Anyway, we are each traveling with a large rolling duffle, a carry-on suitcase, and our golf clubs in a “Sunday” bag.  We still have some excess baggage – primarily consumables purchased in our “Costco days” that we figured were worth carrying around for now, i.e. a box of breakfast bars, Tums, nuts, and such.  Once we travel with our entire wardrobe, we will undoubtedly reduce the number of socks, pants, shirts, etc.  For now, we figured since we already owned the stuff, we may as well take it with us and leave behind what we find is unnecessary.  It’s a learning experience – going from a home with all the comforts we accumulated to living under a variety of circumstances.

About Sioux Falls, Alan insisted we take afternoons off to explore the area, its breweries (of course),

Fernson Brewing

the cathedral,

St. Joseph's Cathedral
St. Joseph’s Cathedral

and the butterfly/aquarium house.

Aquarium

We both really enjoyed Sioux Falls; but, when winter started to poke it’s way in, we were happy to head south to Omaha.

 

We don’t have any excursions planned in Omaha – just  visiting family and a brewpub (of course).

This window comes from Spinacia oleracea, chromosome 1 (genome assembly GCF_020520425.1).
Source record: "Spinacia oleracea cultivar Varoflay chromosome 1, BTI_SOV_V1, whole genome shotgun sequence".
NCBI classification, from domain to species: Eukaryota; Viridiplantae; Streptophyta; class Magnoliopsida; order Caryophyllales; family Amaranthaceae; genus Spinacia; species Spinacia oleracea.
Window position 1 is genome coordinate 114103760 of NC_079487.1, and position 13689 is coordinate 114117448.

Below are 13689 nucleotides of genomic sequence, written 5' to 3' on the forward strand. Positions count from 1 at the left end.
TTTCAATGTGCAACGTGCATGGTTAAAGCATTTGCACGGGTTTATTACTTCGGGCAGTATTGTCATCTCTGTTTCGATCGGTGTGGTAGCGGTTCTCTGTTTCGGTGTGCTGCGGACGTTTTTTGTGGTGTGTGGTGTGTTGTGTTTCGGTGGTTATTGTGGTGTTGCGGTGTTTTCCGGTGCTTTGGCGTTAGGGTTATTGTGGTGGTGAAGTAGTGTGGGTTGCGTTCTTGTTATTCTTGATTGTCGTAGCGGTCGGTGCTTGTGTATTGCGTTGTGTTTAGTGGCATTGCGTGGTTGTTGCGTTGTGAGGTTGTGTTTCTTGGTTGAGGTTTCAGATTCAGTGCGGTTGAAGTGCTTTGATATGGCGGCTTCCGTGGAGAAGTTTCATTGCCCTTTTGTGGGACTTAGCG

Nebraska Brewing Company Tap Room
Nebraska Brewing Company Tap Room

Next stop – Branson, Missouri.

 

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Sioux Falls SD, Oct 21 – 29

From Alan:

Sioux Falls, South Dakota:  population 168,586.

Latitude 43º 32’ N, Longitude 96º 43’ W,  Elevation 1300 – 1550 feet above sea level

Average daily temperatures January = 16.6º, July = 73.0º, average days over 90º = 18, under 0º = 26

Your first impression of the city kind of depends on where you enter it.  Our hotel was on the Northern end, close to the airport and lots of industrial areas.  Other than the occasional Air Force jet screaming overhead, it was pretty quiet and the traffic volumes relatively low, even when we went downtown and back.

On later days we traveled into the Southern end of the city and found wide thoroughfares with every franchise, store, and chain known to Americans, where the traffic was a lot more concentrated.  Downtown has historic buildings, lots of great restaurants, music venues, shops, museums, and things to do.  The Big Sioux River runs along the East side of downtown, providing scenic overlooks, walking and biking trails, and a big park centered around an impressive series of waterfalls.  The official tourist booklet lists festivals and concerts all year.